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SSDI Claims for Disability Based on Mental Illness
Law Offices of Stuart Pastor — Austin and Plano, Texas
It is fairly rare for Social Security to deny a Social Security disability claim or SSI claim on the basis that the claimant does not suffer the mental illness that was alleged. Most SSDI mental illness disability claims are denied on the basis that the claimant’s illness is not as severe as alleged, and that either the claimant retains the capacity to perform past work or other work that exists in the national economy.
In judging the severity of your mental illness Social Security considers your capacity to (1) perform typical activities of daily living, (2) function appropriately with other persons, and (3) sustain attention, and concentration for a long enough time to complete tasks commonly performed in the workplace. In judging the severity of your mental illness the persons who decide your claim are required to consider periods of exacerbation, periods in which your capacity to function appropriately is diminished as a result of your illness.
In evaluating claims arising from depression, bi-polar disorder, post traumatic stress disorder, anxiety disorders, schizophrenia and other mental illnesses Social Security will determine what affect the mental illness has on your capacity to function on a daily basis in part by examining your medical records, and by seeking the opinion of your treating physician. It is therefore important that you tell your treating doctor the activities that you have been unable to do as a result of your mental condition. Don’t simply inform the doctor once. If you don’t regularly inform your doctor of how your mental illness is affecting your capacity to engage in normal activities of life, including your social life, both your doctor and Social Security may assume that the problems that you mentioned previously are not ongoing.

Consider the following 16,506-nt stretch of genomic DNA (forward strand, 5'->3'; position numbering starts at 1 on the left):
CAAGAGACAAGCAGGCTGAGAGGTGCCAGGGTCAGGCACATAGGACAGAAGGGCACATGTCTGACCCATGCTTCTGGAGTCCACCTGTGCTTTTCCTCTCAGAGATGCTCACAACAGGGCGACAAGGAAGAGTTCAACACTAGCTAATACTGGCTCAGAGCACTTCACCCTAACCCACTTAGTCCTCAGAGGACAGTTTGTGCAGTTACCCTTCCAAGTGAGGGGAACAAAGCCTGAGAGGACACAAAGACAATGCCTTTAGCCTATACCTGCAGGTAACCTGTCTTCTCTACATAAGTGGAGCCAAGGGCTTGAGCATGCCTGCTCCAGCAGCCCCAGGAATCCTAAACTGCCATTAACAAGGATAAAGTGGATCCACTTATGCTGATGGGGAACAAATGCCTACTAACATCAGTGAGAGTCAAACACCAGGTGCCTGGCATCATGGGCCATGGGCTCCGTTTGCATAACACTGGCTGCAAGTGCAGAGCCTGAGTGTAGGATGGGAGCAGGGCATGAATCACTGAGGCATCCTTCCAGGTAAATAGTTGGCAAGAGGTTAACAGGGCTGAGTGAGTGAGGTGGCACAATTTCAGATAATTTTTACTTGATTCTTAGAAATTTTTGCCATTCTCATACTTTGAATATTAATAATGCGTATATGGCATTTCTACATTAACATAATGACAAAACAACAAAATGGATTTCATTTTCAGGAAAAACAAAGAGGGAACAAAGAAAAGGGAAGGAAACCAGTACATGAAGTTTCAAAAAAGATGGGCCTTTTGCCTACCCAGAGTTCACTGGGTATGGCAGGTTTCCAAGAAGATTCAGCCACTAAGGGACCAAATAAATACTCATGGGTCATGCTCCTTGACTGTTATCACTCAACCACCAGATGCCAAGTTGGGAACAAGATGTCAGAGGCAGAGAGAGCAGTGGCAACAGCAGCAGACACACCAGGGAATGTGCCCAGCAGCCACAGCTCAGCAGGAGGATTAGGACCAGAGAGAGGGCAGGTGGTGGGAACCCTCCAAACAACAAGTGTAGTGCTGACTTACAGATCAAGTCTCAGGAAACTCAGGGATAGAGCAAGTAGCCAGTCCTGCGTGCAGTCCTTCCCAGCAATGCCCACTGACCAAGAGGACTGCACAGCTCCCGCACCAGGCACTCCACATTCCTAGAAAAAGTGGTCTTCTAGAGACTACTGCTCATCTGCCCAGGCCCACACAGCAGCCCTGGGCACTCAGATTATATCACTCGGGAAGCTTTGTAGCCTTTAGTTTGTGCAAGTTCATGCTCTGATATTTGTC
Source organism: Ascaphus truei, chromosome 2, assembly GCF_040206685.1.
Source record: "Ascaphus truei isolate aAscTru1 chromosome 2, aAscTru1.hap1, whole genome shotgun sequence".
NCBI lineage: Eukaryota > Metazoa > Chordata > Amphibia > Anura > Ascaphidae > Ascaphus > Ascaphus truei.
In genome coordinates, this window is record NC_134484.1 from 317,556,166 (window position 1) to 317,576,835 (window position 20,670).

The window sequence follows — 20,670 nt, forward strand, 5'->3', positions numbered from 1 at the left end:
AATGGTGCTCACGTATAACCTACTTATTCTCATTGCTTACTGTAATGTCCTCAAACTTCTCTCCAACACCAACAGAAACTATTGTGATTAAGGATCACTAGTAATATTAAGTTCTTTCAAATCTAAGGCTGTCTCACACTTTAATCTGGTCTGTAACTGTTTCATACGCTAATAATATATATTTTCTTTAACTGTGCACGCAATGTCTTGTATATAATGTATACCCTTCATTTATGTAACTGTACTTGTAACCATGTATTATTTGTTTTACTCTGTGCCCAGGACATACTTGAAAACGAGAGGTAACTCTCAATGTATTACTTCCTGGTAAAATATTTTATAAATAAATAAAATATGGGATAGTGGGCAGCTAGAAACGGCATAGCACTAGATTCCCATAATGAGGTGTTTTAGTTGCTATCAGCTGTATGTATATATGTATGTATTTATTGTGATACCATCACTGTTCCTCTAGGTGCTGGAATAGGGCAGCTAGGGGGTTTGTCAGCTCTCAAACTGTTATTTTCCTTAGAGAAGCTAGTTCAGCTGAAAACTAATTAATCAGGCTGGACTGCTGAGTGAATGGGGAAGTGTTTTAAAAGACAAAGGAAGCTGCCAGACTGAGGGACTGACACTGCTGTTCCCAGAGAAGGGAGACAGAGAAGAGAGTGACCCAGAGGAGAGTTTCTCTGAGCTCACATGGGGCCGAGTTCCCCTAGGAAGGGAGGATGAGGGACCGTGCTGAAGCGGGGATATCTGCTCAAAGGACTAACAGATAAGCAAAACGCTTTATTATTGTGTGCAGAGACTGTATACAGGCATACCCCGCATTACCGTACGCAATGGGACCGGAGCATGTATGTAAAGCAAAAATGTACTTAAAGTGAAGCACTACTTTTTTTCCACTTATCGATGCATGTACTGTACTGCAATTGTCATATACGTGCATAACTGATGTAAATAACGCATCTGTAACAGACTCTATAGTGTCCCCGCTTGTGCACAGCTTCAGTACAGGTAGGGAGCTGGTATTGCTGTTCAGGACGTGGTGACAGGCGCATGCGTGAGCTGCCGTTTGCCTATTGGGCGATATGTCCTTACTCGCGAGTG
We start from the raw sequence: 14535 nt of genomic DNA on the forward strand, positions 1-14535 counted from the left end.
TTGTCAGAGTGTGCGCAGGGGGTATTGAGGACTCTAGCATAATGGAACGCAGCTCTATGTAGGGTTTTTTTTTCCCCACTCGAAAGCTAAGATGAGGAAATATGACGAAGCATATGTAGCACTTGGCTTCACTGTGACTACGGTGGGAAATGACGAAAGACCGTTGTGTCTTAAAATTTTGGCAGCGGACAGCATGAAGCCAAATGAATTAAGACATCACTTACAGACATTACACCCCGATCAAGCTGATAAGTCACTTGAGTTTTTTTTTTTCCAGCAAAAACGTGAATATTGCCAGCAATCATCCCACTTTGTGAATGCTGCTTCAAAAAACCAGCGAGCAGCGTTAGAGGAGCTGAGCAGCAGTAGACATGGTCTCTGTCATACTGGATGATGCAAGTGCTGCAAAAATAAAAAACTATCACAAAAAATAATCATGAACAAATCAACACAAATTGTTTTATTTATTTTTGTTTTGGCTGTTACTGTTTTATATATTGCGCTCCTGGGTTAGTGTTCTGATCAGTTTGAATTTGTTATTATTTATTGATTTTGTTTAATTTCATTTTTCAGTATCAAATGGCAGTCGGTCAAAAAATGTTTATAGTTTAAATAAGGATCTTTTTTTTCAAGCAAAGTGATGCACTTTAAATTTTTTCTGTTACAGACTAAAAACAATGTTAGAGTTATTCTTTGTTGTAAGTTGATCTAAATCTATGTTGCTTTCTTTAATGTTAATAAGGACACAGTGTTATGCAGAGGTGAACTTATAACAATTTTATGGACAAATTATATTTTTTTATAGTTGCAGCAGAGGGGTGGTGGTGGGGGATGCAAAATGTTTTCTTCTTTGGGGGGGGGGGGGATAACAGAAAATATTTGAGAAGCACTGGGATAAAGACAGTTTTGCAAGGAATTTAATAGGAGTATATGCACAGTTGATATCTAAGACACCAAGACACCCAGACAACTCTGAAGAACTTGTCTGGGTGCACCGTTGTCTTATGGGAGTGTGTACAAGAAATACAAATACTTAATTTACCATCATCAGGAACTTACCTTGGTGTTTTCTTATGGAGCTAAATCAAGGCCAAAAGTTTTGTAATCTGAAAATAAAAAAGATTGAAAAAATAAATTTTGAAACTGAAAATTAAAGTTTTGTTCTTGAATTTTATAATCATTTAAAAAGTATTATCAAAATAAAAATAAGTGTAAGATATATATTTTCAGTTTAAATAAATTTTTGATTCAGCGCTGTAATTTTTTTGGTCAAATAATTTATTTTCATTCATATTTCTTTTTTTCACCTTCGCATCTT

Social Security also examines your medical records in judging whether you retain the capacity to concentrate, maintain attention, and complete tasks on a timely basis. If your ability to concentrate, maintain attention, or complete tasks is limited by your mental illness you should tell your doctor what you are not able to do because of these symptoms.
Frequently I gain valuable information about how a mental disorder is affecting my client’s functioning from the client’s spouse or if there is no spouse from the person who is most familiar with the client. The testimony of a spouse or other person who has considerable contact with you can be very important to the success of your SSD mental illness disability claim. If the case is before the state agency on an initial application or request for reconsideration a carefully prepared statement by a spouse, close friend or relative who is familiar with your functioning can be submitted by letter or affidavit.
There is much that an experienced Social Security disability lawyer can do to win SSD disability claims arising from mental illness. If you or a family member suffers from a mental illness such as depression, bi-polar disorder, post traumatic stress disorder, anxiety disorder, agoraphobia, schizophrenia or any other mental illness contact the Law Office of Stuart Pastor.
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I have successfully represented many people suffering from mental illness. If you or a family member suffers from a mental illness such as depression, bipolar disorder, posttraumatic stress disorder, anxiety disorder, agoraphobia, schizophrenia or other mental illness, please do not hesitate to call me.